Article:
Colorado floods of ‘biblical proportions’

Sept. 14, 2013A wall clings to the remnants of a house in Jamestown, Colo., after a flash flood destroyed much … Continued


Sept. 14, 2013A wall clings to the remnants of a house in Jamestown, Colo., after a flash flood destroyed much of the town. Colorado farming communities along the South Platte River were ordered to evacuate the area ahead of a predicted surge in the flooding, which may have claimed a fifth life and has left many still unaccounted for, authorities said Saturday.Rick Wilking / Reuters

Without minimizing the pain, and loss both personal and material resulting from the flood in Colorado, I wonder why this or any other weather-related stories capture as much national attention as they do.

It’s not that I am unfeeling, and certainly for those in the area, whether they have sustained a loss or not, this really is a big deal. But why do these events capture national attention, and as much of it as has been given?

There is always the easy answer that with a 24-hour news cycle and endless ways to cover and share stories, the media is always looking for stories to promote. But were there no steady audience for this kind of coverage, they would not be able to do so with as much regularity and success, so the question remains.

What is it about weather stories that engage us even when the story has no real effect on us? I think it is because weather is one of the few things left, before which actually feel small.

Weather stories, or more accurately their enduring popularity, speak to the sense of awe and majesty that have departed from so many areas of our lives. Even how and when we die is increasing under human control, which is why we fight so hard about end-of-life issues, but that is another story.

The bottom line is that over the last decades we have become increasingly influential, if not in control, of issues before which humans were almost totally passive for all of human history. Don’t get me wrong, I would not have it any other way.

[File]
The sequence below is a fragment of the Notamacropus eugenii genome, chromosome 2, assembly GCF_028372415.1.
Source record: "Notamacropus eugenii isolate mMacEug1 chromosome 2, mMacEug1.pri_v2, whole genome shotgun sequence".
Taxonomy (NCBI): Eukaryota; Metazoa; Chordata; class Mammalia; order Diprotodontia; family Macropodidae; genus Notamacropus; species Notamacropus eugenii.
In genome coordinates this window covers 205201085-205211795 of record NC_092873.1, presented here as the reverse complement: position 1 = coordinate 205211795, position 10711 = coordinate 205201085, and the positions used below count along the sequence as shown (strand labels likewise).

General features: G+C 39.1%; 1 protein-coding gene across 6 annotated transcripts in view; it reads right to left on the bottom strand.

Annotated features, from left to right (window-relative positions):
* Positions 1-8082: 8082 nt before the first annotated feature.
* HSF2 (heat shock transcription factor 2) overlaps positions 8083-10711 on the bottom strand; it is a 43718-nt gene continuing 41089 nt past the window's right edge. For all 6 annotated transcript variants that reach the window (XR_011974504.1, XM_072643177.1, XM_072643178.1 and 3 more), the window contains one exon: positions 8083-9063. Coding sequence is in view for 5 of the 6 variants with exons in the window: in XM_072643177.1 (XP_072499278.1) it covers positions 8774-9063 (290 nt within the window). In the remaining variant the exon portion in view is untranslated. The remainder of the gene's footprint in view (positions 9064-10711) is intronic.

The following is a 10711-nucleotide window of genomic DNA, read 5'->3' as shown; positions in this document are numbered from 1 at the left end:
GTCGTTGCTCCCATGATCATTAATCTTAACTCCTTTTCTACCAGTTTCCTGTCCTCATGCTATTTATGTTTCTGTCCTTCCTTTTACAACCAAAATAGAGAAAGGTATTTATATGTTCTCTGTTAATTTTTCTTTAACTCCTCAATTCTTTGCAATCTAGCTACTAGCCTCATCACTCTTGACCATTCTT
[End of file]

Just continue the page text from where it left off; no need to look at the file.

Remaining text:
I am a big fan of increasing human empowerment for many reasons, including personal, theological, religious, and historic reasons. Having “conquered” so many issues previously out of our hands however, we are left with a hunger for the awesome and the unconquerable, which is where the weather stories fit in.

We long for the mysterious, the enormous, and what experts at the National Weather Servie even refer to as events of “biblical proportion.” They clearly are not attempting to engage audiences in debates about disaster theology, but the language remains resonant precisely because it takes us back to a moment when people stood small and vulnerable before whatever God(s) they believed in.

How do we combine the impulse to be both big and small at the same time, to conquer enduring scientific questions while feeling the intensity of mystery which so many of us crave? I think that is real energy behind the flood of attention paid to a flood which actually effects a relatively tiny number of us.

Perhaps one way to feel both big and small, to live with a profound sense of our own finitude while retaining the importance of our “little” lives is to offer the following meditation/prayer/thought:

May I/we find the compassion to care about that which I/we cannot control, and the strength to make a difference, however seemingly small, wherever and whenever I/we can.

Brad Hirschfield
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  • Tom_Woolf

    As somebody brought up in a christian-majority society, of course the media and talking heads are obsessed with the idea that everything that might be BIG is infused with the merchandising of “biblical proportions”…. How else do you prove your point to the masses than decry “just like in Noah’s time!”

    Just as I yell “jesus christ!” when I whack my thumb with a hammer, or the person who has just dodged death will exclaim “thank god”, stating a flood is of “biblical proportions” is simply a linguistic shortcut – not a real call to a hammered jew or a magical space ghost or a comparison to a fictional torrential rain as recounted by a drunk whose daughters felt incest was a perfectly natural act…

  • Wildthing1

    It shows our civilization is hanging by a fragile thread and could dissolve in a few instants with just a few critical events yet we spend all our time creating devastating wars to get progress and reconstruction out of destruction profiteering. A country increaingly creating chaos abroad could discover chaos coming back home to roost on our own stoops.

  • PhillyJimi1

    Isn’t it obvious god doesn’t want people smoking his flowers (Pot) so he is flooding the stoners in Colorado.

    BTW it was the drunk, Lot who did the unspeakable with his daughters. Moses only ordered the murder of children and allowed the rape of women (following commands from above). I know it is difficult to separate out the moral pillars of the followers of the god of Abraham. Let’s not talk about being more then willing to kill your own kid because you hear voices in your head.

  • FRDH

    God’s retribution for worshiping at the NRA Alter

  • itsthedax

    Considering that the early civilizations in the middle east were along the Nile River, and in the fertile Tigris and Euphrates region, it’s not surprising that they developed flood legends that found their way into the old testament, the saga of Gilgamesh and the Prometheus stories. When you think about it, the Colorado floods were probably on the same scale as the floods that inspired the bible story.